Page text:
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Arch Surg. 2003 Jan;138(1):17-25.

Isolated limb perfusion: distinct tourniquet and tumor necrosis factor effects on the early hemodynamic response.

Author information

1
Department of General Surgery, Centre Hospitalier Universitaire Vaudois, Lausanne, Switzerland. dchristo@hospvd.ch

Abstract

HYPOTHESIS:

Recent evidence indicates that tumor response rates after isolated limb perfusion (ILP) are improved when tumor necrosis factor (TNF) is added to the locoregional perfusion of high doses of chemotherapy. Other factors, related to the patient or the ILP procedure, may interfere with the specific role of TNF in the early hemodynamic response after ILP with TNF and high-dose chemotherapy.

DESIGN:

Case-control study.

SETTING:

Tertiary care university hospital.

PATIENTS:

Thirty-eight patients with a locoregionally advanced tumor of a limb treated by ILP with TNF and high-dose chemotherapy (TNF group) were compared with 31 similar patients treated by ILP with high-dose chemotherapy alone (non-TNF group).

INTERVENTIONS:

Swan-Ganz catheter hemodynamic recordings, patients' treatment data collection, and TNF and interleukin 6 plasma level measurements at regular intervals during the first 36 hours following ILP.

MAIN OUTCOME MEASURES:

Hemodynamic profile and total fluid and catecholamine administration.

RESULTS:

In the TNF group, significant changes were observed (P<.006): the mean arterial pressure and the systemic vascular resistance index decreased, and the temperature, heart rate, and cardiac index increased. These hemodynamic alterations started when the ILP tourniquet was released (ie, when or shortly after the systemic TNF levels were the highest). The minimal mean arterial pressure, the minimal systemic vascular resistance index, the maximal cardiac index, the intensive care unit stay, and the interleukin 6 maximal systemic levels were significantly (P<.001 for all) correlated to the log(10) of the systemic TNF level. In the non-TNF group, only a brief decrease in the blood pressure following tourniquet release and an increase in the temperature and in the heart rate were statistically significant (P<.006). Despite significantly more fluid and catecholamine administration in the TNF group, the mean arterial pressure and the systemic vascular resistance index were significantly (P<.001) lower than in the non-TNF group.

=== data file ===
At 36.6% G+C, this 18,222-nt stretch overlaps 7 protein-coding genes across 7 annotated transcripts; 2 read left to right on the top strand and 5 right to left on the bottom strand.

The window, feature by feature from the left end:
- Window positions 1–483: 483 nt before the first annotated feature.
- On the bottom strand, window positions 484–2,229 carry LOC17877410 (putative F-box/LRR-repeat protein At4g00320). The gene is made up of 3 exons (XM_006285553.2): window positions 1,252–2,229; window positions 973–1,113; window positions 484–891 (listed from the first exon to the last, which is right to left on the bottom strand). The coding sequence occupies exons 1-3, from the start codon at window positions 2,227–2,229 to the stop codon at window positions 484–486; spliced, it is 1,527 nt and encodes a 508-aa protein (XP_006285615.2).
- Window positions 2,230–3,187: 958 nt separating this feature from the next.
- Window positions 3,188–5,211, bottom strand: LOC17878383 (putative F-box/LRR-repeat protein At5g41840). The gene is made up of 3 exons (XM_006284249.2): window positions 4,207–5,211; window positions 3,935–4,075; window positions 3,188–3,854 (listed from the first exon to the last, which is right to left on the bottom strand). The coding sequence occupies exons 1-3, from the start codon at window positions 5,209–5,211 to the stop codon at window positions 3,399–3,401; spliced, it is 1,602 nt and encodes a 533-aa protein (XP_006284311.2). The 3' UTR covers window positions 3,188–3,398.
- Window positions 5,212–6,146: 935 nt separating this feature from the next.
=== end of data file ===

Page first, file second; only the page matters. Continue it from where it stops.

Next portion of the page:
CONCLUSIONS:

Release of the tourniquet induces a blood pressure decrease that lasts less than 1 hour in the absence of TNF and that is distinct from the septic shock-like hemodynamic profile following TNF administration. The systemic TNF levels are correlated to this hemodynamic response, which can be observed even at low TNF levels.

PMID:
12511144
[Indexed for MEDLINE]

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